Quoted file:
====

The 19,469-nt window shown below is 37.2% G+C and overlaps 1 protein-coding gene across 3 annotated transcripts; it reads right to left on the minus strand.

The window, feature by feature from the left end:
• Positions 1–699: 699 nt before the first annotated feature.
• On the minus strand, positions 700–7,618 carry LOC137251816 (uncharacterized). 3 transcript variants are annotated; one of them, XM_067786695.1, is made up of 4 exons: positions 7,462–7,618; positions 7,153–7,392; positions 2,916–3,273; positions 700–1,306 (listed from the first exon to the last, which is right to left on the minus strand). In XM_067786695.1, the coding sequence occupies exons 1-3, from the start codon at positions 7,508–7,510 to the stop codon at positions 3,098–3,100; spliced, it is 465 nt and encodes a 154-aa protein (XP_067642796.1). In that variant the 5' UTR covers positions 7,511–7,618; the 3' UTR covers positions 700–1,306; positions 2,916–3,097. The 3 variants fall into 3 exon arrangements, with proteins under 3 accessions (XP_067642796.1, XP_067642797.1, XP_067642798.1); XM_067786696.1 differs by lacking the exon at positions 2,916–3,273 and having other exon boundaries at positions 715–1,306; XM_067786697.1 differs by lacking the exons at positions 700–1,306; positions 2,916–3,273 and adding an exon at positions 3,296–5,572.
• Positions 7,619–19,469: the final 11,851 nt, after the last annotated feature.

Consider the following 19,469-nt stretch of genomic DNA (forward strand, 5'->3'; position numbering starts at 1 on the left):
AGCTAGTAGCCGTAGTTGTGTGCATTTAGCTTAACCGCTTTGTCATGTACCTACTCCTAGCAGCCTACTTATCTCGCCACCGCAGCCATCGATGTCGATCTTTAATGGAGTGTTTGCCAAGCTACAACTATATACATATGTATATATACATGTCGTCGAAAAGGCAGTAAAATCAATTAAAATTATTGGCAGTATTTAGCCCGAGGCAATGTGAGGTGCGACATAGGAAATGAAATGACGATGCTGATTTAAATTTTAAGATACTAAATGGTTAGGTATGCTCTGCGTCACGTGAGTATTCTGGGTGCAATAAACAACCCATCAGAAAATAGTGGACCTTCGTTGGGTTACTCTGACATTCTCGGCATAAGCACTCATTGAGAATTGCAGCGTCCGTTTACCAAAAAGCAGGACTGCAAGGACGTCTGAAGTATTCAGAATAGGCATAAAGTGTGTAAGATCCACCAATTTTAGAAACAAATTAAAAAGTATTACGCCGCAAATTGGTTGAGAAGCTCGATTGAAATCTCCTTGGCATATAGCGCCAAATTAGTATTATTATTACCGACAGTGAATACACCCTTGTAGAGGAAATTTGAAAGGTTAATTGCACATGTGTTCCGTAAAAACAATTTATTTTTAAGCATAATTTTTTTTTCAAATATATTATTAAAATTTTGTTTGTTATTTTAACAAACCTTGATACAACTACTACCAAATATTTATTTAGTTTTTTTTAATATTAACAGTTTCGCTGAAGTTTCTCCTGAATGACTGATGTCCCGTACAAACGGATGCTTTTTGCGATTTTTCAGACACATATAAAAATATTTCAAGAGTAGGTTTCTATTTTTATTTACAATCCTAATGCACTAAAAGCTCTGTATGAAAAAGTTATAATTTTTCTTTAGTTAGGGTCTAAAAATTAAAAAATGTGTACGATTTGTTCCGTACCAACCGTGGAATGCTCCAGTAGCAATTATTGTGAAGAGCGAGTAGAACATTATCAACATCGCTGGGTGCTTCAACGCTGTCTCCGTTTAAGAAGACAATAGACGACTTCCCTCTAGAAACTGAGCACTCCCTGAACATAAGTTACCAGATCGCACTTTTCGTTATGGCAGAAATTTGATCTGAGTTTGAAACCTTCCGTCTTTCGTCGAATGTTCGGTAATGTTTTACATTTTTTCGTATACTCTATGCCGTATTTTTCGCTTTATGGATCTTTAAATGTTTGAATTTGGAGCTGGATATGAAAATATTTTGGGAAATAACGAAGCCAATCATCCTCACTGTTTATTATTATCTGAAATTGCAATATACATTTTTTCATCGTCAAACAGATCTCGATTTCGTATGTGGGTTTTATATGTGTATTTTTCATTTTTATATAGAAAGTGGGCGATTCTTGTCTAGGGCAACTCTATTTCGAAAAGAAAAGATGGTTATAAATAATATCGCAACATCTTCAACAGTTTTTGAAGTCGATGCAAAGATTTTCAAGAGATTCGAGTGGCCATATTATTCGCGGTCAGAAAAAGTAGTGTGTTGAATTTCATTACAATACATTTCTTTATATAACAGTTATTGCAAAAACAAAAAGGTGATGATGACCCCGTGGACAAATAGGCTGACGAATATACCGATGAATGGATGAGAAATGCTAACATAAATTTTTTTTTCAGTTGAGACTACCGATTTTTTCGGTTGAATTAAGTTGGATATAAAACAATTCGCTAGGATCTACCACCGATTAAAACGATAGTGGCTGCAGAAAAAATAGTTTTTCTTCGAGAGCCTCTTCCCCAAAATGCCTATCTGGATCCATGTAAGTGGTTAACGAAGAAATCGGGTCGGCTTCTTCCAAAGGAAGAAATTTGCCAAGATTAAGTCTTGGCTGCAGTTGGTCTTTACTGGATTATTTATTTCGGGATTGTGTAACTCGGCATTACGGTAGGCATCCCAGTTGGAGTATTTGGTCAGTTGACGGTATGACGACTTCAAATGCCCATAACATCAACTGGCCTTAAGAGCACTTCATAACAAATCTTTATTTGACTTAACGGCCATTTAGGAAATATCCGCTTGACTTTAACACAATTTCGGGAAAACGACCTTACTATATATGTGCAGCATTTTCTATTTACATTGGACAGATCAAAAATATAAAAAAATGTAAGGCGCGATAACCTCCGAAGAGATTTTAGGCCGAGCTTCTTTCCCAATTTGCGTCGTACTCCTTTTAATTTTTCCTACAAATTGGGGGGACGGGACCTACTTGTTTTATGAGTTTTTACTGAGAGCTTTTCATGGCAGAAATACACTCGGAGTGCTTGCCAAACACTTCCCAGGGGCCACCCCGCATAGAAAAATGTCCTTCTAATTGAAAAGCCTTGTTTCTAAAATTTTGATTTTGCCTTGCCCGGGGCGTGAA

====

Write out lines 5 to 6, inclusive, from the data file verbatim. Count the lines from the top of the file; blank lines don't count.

• Positions 7,619–19,469: the final 11,851 nt, after the last annotated feature.

Consider the following 19,469-nt stretch of genomic DNA (forward strand, 5'->3'; position numbering starts at 1 on the left):